Net cellular uptake rates of anti-CEA antibodies. a Surface quenching allows for distinction of surface and internal antibody fractions. LS174T cells were continuously incubated at 37°C in the presence of Alexa-488 labeled antibodies. Total cellular fluorescence was measured at each time point by flow cytometry and the internal and surface fractions determined by surface quenching with an anti-Alexa-488 IgG as described in “Materials and methods”. Non-specific uptake was measured by pre-blocking CEA with a 100-fold excess of unlabeled antibody and was generally low. Data pictured is for an individual experiment with ds-sm3E-D. b Derivation of internalization rate ke. Internal fluorescence values measured as in a are plotted against the integral of the surface fluorescence determined by the trapezoidal rule and fit to a linear curve. The slope of the linear fit is the internalization rate ke. Data points pictured are pooled from four separate experiments with ds-sm3E-D. c Anti-CEA antibodies are generally internalized on a 10–16 h time scale. Internalization rates were determined for all antibodies and plotted as a half-time for antibody net uptake. With the exception of IgG M85151a, all tested antibodies are internalized slowly with a half time of 10–16 h. IgG M85151a is internalized significantly faster with a half-time of ~5 h (*p < 0.001). Half-times are the average of three to six individual experiments for each antibody and error bars are SD. d CEA expressing HT-1080 cells rapidly internalize ds-sm3E-M. Cellular internalization rates of Alexa-488 labeled ds-sm3E-M were determined in multiple CEA expressing cell types using the fluorescence quenching protocol described above. Colon carcinoma lines LIM1215 and SW-1222 internalize the scFv at similar rates as LS174T, while HT-1080 fibrosarcoma cells transfected with a CEA expression plasmid internalize the antibody fragment more rapidly

Internalization rates were derived from the quenched fluorescence data by plotting the internal fluorescence against the time integral of the surface fluorescence and applying a linear fit (Fig. 2b and Supplemental Fig. 1). Uptake rates were measured in this manner for all scFvs and are reported as internalization half-times in Fig. 2c (where t1/2 = ln(2)/ke). In general, internalization of the anti-CEA scFvs is slow with half-times ranging from 10 to 16 h. Surprisingly, neither antibody affinity, stability to protease digestion, nor valency significantly affect the internalization rate of bound antibody fragments in this assay as there is no significant difference in uptake half-times among the scFvs.

The fluorescence quenching protocol was also used to measure the uptake rates of a pair of commercially available anti-CEA IgGs M111147 and M85151a. These antibodies bind to different (non-competing) epitopes on CEA from the scFvs and each other (data not shown) and have functional affinities of 70 pM for M111147 and 7 pM for M85151a as measured by cell surface titration. While M111147 was internalized with a half-time of 13 h, similar to the scFvs, M85151a was taken up significantly faster with a half-time of 5 h (Fig. 2c). A monovalent Fab fragment of M85151a with a functional affinity of 2.5 nM was internalized with a net uptake rate (t1/2 ~ 14 h) significantly slower than the IgG, suggesting that the bivalency of the full antibody is necessary for its faster uptake (Fig. 2c).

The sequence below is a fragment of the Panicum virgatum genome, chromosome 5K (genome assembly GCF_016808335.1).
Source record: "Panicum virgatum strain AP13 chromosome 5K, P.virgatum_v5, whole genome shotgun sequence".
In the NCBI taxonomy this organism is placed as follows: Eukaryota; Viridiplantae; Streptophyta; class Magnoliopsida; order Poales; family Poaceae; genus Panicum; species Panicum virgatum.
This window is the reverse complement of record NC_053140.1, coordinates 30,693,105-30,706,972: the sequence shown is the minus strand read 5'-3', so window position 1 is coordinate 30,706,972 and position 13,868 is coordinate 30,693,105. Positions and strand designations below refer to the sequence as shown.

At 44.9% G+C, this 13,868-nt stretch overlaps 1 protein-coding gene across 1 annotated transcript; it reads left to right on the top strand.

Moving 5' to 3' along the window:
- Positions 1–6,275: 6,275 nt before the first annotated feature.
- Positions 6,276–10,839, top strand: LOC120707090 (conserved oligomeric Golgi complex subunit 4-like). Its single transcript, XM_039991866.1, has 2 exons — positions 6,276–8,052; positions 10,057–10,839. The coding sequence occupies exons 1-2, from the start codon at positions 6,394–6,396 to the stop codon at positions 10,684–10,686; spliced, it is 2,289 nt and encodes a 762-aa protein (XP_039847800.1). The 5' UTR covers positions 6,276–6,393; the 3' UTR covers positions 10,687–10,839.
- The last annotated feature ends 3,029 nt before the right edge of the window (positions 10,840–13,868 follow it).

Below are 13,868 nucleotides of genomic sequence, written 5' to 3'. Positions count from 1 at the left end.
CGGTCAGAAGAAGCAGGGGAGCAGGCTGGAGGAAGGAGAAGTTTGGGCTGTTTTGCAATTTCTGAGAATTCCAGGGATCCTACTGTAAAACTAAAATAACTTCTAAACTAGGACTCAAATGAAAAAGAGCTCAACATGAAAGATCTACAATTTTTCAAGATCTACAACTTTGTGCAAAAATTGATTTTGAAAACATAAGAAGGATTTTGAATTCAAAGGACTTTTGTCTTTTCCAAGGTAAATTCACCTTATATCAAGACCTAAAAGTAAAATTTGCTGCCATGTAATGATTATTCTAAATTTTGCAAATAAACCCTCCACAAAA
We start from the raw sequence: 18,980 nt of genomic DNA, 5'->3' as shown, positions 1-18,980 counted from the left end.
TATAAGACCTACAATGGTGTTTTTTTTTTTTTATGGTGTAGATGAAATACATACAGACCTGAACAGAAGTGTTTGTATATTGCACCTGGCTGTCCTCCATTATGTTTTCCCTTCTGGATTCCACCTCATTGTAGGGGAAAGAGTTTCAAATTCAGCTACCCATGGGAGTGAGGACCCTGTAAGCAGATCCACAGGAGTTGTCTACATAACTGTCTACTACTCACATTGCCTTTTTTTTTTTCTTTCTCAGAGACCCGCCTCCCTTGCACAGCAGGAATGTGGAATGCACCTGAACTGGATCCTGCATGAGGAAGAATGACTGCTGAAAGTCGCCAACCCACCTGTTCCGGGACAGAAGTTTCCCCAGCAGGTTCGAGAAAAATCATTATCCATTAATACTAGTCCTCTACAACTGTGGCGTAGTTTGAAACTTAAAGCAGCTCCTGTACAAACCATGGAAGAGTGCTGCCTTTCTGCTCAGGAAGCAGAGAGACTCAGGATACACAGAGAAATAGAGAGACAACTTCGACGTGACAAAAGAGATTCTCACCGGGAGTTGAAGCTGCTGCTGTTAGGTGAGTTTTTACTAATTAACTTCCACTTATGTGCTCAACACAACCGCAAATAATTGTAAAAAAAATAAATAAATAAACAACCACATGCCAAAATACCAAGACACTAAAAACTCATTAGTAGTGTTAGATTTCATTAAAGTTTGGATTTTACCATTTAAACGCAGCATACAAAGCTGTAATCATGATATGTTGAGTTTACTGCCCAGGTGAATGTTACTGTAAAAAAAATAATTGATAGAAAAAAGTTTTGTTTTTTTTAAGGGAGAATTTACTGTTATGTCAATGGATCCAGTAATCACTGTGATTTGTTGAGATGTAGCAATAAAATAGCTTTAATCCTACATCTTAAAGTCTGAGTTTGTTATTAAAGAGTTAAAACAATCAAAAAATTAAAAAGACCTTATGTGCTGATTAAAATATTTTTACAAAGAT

The effect of cell type on anti-CEA antibody fragment internalization was assessed by measuring the internalization of the high affinity scFv ds-sm3E-M in three additional cell lines. LIM1215 and SW-1222 are colon carcinoma cell lines that express CEA at lower levels than LS174T, while HT-1080-CEA is a fibrosarcoma cell line transfected with a CEA expression plasmid resulting in antigen overexpression. LIM1215 and SW-1222 internalized ds-sm3E-M with half-times of 11.5 and 17.2 h, respectively, both similar to the 15.3 h half-time measured in LS174T cells (Fig. 2d). In contrast, HT-1080-CEA cells internalized the scFv at a significantly faster rate with a net uptake half-time of 4 h.

Antibody surface decay

Antibody internalization was also measured in the context of a pulse labeling experiment that better simulates the retention phase of tumor targeting. LS174T cells were surface labeled on ice with Alexa-488 conjugated anti-CEA scFvs or IgG, washed to remove unbound molecules, and incubated at 37°C. At each time point, cells were surface labeled on ice with PE-conjugated anti-mouse or anti-His6 secondary antibodies, and the 488 and PE signals measured by flow cytometry to determine the total cell associated and surface antibody, respectively. The high affinity scFv sm3E exhibits slow decay of both the total antibody and surface accessible fluorescence (Fig. 3a). The decrease in total signal may be due to antibody dissociation, antigen shedding, or cellular efflux of degraded fluorophore. The surface signal drops faster than the total signal over the course of several hours, indicating a slow internalization of scFv in rough agreement with the ke values measured in the continuous uptake experiments. In contrast to sm3E, the surface level of M85151a IgG drops rapidly over the first 3 h to approximately 50% of its initial level while the total signal remains virtually unchanged, suggesting a more rapid internalization as observed in the continuous uptake experiments (Fig. 3b). The slow loss of Alexa-488 signal from the rapidly internalized IgG suggests that intracellular antibody degradation and cellular efflux of degraded fluorophore is relatively slow and the more rapid decrease in total signal for sm3E is primarily driven by scFv dissociation or antigen shedding. The low affinity scFv ds-shMFE-M dissociates completely from the cell surface before any significant internalization takes place (data not shown).